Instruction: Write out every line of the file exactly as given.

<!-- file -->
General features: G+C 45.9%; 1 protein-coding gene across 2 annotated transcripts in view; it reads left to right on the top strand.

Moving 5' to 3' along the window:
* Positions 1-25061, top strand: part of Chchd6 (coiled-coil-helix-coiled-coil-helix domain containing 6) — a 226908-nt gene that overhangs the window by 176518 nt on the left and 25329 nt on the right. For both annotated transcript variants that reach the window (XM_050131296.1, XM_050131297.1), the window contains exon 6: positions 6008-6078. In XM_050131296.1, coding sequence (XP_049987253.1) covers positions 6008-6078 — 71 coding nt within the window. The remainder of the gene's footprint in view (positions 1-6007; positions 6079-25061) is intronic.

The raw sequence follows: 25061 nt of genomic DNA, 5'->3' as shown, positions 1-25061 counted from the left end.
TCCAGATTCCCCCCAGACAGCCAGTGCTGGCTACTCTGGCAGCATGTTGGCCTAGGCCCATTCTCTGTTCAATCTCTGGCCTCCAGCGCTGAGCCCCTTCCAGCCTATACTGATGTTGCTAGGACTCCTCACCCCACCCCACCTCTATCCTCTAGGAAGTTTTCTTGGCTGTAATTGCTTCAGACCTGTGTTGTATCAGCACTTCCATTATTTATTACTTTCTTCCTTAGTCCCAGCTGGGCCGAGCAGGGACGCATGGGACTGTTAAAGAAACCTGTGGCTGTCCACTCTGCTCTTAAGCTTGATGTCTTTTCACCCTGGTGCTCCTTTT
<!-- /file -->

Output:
General features: G+C 45.9%; 1 protein-coding gene across 2 annotated transcripts in view; it reads left to right on the top strand.

Moving 5' to 3' along the window:
* Positions 1-25061, top strand: part of Chchd6 (coiled-coil-helix-coiled-coil-helix domain containing 6) — a 226908-nt gene that overhangs the window by 176518 nt on the left and 25329 nt on the right. For both annotated transcript variants that reach the window (XM_050131296.1, XM_050131297.1), the window contains exon 6: positions 6008-6078. In XM_050131296.1, coding sequence (XP_049987253.1) covers positions 6008-6078 — 71 coding nt within the window. The remainder of the gene's footprint in view (positions 1-6007; positions 6079-25061) is intronic.

The raw sequence follows: 25061 nt of genomic DNA, 5'->3' as shown, positions 1-25061 counted from the left end.
TCCAGATTCCCCCCAGACAGCCAGTGCTGGCTACTCTGGCAGCATGTTGGCCTAGGCCCATTCTCTGTTCAATCTCTGGCCTCCAGCGCTGAGCCCCTTCCAGCCTATACTGATGTTGCTAGGACTCCTCACCCCACCCCACCTCTATCCTCTAGGAAGTTTTCTTGGCTGTAATTGCTTCAGACCTGTGTTGTATCAGCACTTCCATTATTTATTACTTTCTTCCTTAGTCCCAGCTGGGCCGAGCAGGGACGCATGGGACTGTTAAAGAAACCTGTGGCTGTCCACTCTGCTCTTAAGCTTGATGTCTTTTCACCCTGGTGCTCCTTTT